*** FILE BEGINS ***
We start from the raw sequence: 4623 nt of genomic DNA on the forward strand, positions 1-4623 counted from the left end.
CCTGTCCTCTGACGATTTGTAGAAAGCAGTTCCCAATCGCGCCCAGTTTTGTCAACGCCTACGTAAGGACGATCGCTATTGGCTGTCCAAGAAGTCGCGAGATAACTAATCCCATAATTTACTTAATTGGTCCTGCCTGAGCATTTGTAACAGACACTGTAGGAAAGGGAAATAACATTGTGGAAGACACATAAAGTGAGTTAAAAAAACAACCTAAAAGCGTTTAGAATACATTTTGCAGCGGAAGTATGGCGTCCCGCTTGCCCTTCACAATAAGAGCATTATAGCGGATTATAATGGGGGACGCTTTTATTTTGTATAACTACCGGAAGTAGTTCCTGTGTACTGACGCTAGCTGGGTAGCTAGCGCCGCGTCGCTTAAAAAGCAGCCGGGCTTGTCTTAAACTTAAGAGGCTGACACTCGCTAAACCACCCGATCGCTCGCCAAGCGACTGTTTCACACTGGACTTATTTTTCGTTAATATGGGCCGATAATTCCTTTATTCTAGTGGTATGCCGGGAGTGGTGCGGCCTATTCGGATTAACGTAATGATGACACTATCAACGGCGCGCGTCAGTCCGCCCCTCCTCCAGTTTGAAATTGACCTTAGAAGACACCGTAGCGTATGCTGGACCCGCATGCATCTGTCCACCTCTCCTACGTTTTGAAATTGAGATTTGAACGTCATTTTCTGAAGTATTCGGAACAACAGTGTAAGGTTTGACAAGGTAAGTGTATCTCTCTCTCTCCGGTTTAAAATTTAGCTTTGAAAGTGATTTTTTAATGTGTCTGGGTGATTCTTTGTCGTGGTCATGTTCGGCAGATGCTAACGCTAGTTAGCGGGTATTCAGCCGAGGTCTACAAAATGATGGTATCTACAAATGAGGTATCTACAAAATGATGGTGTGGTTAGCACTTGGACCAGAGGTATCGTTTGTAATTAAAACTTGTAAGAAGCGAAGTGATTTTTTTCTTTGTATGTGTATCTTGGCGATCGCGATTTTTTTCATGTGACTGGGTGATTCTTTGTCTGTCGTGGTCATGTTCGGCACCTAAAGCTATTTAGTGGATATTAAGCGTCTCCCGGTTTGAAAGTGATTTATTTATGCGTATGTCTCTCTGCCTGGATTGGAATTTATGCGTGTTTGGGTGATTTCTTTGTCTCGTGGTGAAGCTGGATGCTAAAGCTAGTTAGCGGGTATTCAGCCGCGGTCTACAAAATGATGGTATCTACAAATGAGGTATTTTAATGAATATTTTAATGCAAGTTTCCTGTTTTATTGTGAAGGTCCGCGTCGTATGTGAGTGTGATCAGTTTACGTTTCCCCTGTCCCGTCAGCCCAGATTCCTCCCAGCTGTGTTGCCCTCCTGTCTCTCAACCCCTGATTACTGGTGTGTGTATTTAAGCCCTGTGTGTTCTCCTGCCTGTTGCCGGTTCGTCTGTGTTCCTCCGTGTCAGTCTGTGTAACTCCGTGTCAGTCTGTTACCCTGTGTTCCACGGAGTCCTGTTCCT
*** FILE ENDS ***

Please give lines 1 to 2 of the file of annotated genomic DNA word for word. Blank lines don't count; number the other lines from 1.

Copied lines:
We start from the raw sequence: 4623 nt of genomic DNA on the forward strand, positions 1-4623 counted from the left end.
CCTGTCCTCTGACGATTTGTAGAAAGCAGTTCCCAATCGCGCCCAGTTTTGTCAACGCCTACGTAAGGACGATCGCTATTGGCTGTCCAAGAAGTCGCGAGATAACTAATCCCATAATTTACTTAATTGGTCCTGCCTGAGCATTTGTAACAGACACTGTAGGAAAGGGAAATAACATTGTGGAAGACACATAAAGTGAGTTAAAAAAACAACCTAAAAGCGTTTAGAATACATTTTGCAGCGGAAGTATGGCGTCCCGCTTGCCCTTCACAATAAGAGCATTATAGCGGATTATAATGGGGGACGCTTTTATTTTGTATAACTACCGGAAGTAGTTCCTGTGTACTGACGCTAGCTGGGTAGCTAGCGCCGCGTCGCTTAAAAAGCAGCCGGGCTTGTCTTAAACTTAAGAGGCTGACACTCGCTAAACCACCCGATCGCTCGCCAAGCGACTGTTTCACACTGGACTTATTTTTCGTTAATATGGGCCGATAATTCCTTTATTCTAGTGGTATGCCGGGAGTGGTGCGGCCTATTCGGATTAACGTAATGATGACACTATCAACGGCGCGCGTCAGTCCGCCCCTCCTCCAGTTTGAAATTGACCTTAGAAGACACCGTAGCGTATGCTGGACCCGCATGCATCTGTCCACCTCTCCTACGTTTTGAAATTGAGATTTGAACGTCATTTTCTGAAGTATTCGGAACAACAGTGTAAGGTTTGACAAGGTAAGTGTATCTCTCTCTCTCCGGTTTAAAATTTAGCTTTGAAAGTGATTTTTTAATGTGTCTGGGTGATTCTTTGTCGTGGTCATGTTCGGCAGATGCTAACGCTAGTTAGCGGGTATTCAGCCGAGGTCTACAAAATGATGGTATCTACAAATGAGGTATCTACAAAATGATGGTGTGGTTAGCACTTGGACCAGAGGTATCGTTTGTAATTAAAACTTGTAAGAAGCGAAGTGATTTTTTTCTTTGTATGTGTATCTTGGCGATCGCGATTTTTTTCATGTGACTGGGTGATTCTTTGTCTGTCGTGGTCATGTTCGGCACCTAAAGCTATTTAGTGGATATTAAGCGTCTCCCGGTTTGAAAGTGATTTATTTATGCGTATGTCTCTCTGCCTGGATTGGAATTTATGCGTGTTTGGGTGATTTCTTTGTCTCGTGGTGAAGCTGGATGCTAAAGCTAGTTAGCGGGTATTCAGCCGCGGTCTACAAAATGATGGTATCTACAAATGAGGTATTTTAATGAATATTTTAATGCAAGTTTCCTGTTTTATTGTGAAGGTCCGCGTCGTATGTGAGTGTGATCAGTTTACGTTTCCCCTGTCCCGTCAGCCCAGATTCCTCCCAGCTGTGTTGCCCTCCTGTCTCTCAACCCCTGATTACTGGTGTGTGTATTTAAGCCCTGTGTGTTCTCCTGCCTGTTGCCGGTTCGTCTGTGTTCCTCCGTGTCAGTCTGTGTAACTCCGTGTCAGTCTGTTACCCTGTGTTCCACGGAGTCCTGTTCCT